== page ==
More than 100,000 pilots now use AOPA's Real-Time-Flight Planner, the powerful online flight planning tool available free to AOPA members. And they're using it a lot - an astounding 40 years' worth of online time since RTFP was unveiled 10 months ago today at AOPA Expo in October 2003.
"AOPA's Real-Time Flight Planner is a result of security-related flight restrictions that have become commonplace since the September 11 terrorist attacks," said AOPA President Phil Boyer. "AOPA realized that pilots needed a way to see the temporary flight restriction [TFR] areas in relation to flight paths, so we turned to Jeppesen, a leader in the flight-planning software industry."
As more than 100,000 AOPA members have discovered, what Jeppesen came up with not only shows pilots airspace to avoid, it offers pilots a way to click-and-drag their way around not only restrictions, but weather as well.
To help members get the very most out of this exclusive member benefit, AOPA last month introduced a new online tutorial. This 15-minute interactive course provides new users with an overview of program and allows power-users to jump right to a specific feature to learn tips and techniques. Anyone can access the tutorial through AOPA Online.
The flight planner itself is Internet-based, requiring users to load only a small file that lets their computers "talk to" the servers where the actual program resides. Every time a pilot logs in, the program checks for the most up-to-date flight restriction information. RTFP displays both active and upcoming flight restrictions.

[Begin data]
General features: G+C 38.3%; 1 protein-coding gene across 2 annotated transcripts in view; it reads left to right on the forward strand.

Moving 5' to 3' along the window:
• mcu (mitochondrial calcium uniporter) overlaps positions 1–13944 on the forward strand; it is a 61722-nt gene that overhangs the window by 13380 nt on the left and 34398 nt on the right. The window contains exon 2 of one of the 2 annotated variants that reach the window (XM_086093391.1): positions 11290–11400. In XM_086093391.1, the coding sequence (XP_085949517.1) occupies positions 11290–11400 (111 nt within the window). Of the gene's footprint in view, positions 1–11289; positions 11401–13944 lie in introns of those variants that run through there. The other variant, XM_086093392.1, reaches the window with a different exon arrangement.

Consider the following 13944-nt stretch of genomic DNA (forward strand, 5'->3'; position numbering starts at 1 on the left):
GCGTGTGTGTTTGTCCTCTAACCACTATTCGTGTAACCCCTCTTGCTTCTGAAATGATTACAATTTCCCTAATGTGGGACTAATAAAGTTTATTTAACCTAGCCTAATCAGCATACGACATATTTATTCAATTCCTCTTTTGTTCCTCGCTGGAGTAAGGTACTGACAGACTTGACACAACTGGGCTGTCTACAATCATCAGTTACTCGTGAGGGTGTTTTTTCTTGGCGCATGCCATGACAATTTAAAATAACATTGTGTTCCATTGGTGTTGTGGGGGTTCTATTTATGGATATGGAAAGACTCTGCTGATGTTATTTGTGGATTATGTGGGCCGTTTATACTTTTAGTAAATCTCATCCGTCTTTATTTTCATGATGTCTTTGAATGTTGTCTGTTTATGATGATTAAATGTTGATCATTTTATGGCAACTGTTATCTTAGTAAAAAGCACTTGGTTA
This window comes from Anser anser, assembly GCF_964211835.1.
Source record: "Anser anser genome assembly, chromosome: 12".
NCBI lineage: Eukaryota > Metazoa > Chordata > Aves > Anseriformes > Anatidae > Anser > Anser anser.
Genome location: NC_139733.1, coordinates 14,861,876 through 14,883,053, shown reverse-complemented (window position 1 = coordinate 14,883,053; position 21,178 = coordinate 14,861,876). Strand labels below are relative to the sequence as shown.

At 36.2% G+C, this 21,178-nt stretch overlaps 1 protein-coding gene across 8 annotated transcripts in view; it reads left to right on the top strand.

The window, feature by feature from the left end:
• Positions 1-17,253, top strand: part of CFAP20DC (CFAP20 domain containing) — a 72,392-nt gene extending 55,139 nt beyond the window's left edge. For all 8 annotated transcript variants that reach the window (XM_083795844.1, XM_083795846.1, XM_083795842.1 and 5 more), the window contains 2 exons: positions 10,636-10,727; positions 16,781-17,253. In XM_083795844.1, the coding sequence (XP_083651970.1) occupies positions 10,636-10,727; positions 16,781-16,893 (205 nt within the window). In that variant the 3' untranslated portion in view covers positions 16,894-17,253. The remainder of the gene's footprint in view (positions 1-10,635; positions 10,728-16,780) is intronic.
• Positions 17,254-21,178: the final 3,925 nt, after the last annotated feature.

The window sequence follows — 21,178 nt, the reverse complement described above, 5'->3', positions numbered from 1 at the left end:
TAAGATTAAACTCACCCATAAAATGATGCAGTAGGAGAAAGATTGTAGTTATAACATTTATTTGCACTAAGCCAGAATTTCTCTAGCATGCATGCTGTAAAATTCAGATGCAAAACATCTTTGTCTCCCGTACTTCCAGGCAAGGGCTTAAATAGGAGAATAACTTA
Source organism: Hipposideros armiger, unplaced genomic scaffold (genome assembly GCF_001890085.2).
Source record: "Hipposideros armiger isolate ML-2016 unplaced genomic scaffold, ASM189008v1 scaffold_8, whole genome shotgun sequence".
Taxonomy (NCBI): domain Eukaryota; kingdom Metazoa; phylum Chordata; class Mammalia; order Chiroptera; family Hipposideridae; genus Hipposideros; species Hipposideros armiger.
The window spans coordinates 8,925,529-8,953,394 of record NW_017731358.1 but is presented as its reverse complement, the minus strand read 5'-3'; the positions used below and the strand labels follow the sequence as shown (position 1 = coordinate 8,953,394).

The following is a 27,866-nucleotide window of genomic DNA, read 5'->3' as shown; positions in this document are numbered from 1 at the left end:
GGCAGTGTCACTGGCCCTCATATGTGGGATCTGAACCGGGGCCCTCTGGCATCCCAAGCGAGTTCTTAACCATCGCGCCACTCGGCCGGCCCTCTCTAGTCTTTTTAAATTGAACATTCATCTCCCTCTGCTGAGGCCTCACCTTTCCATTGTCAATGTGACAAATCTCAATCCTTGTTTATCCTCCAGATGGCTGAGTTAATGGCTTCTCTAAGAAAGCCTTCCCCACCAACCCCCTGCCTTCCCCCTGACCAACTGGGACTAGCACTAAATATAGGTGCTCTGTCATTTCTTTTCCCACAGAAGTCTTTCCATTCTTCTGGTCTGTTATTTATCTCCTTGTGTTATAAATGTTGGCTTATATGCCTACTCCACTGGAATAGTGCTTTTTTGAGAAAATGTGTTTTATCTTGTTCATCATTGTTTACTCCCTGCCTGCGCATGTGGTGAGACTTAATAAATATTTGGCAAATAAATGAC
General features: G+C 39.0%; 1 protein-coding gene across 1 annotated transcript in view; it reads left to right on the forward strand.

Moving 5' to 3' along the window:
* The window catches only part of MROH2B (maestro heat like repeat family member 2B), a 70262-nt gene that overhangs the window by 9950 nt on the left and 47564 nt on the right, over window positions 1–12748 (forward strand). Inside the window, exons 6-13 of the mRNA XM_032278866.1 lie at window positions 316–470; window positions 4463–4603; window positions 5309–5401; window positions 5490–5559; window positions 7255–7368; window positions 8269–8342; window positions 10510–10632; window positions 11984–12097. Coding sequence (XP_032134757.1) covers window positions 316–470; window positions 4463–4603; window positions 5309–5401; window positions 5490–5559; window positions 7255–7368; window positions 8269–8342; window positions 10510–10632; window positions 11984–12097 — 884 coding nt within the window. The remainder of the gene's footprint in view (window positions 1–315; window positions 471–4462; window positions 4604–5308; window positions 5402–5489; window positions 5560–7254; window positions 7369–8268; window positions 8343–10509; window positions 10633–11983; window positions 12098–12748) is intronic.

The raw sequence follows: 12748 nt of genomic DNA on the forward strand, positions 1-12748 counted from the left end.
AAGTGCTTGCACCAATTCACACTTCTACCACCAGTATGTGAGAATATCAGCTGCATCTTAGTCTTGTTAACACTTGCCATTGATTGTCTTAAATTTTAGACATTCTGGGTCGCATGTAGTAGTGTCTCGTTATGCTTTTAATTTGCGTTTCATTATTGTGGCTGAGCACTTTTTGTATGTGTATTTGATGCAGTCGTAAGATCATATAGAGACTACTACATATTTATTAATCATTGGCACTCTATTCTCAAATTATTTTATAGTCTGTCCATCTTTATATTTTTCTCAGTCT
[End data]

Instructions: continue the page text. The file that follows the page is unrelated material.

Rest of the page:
Pilots can store online up to five aircraft profiles and 10 routes and then access them from any Internet-connected computer. In less than 15 minutes, most pilots are able to plan their entire flight; receive a weather briefing including radar images and weather maps from either of the two government-contracted online weather providers; overlay the radar information on their flight planning screen; click-and-drag their flight path to circumnavigate weather or TFRs; print out a navigation log that takes into account forecast weather conditions; and file a flight plan with the FAA.
"We knew we had a winner on our hands from members' reactions when we showed Real-Time Flight Planner off for the first time at last year's AOPA Expo in Philadelphia," said Boyer. "To see so many pilots making use of it so often only proves that it was the right thing for us to do."
AOPA is a membership organization with more than 400,000 members, dedicated to protecting the interests of general aviation. Offering member benefits like AOPA's Real-Time Flight Planner helps the association fulfill its three-fold mission of information, education, and advocacy.
August 30, 2004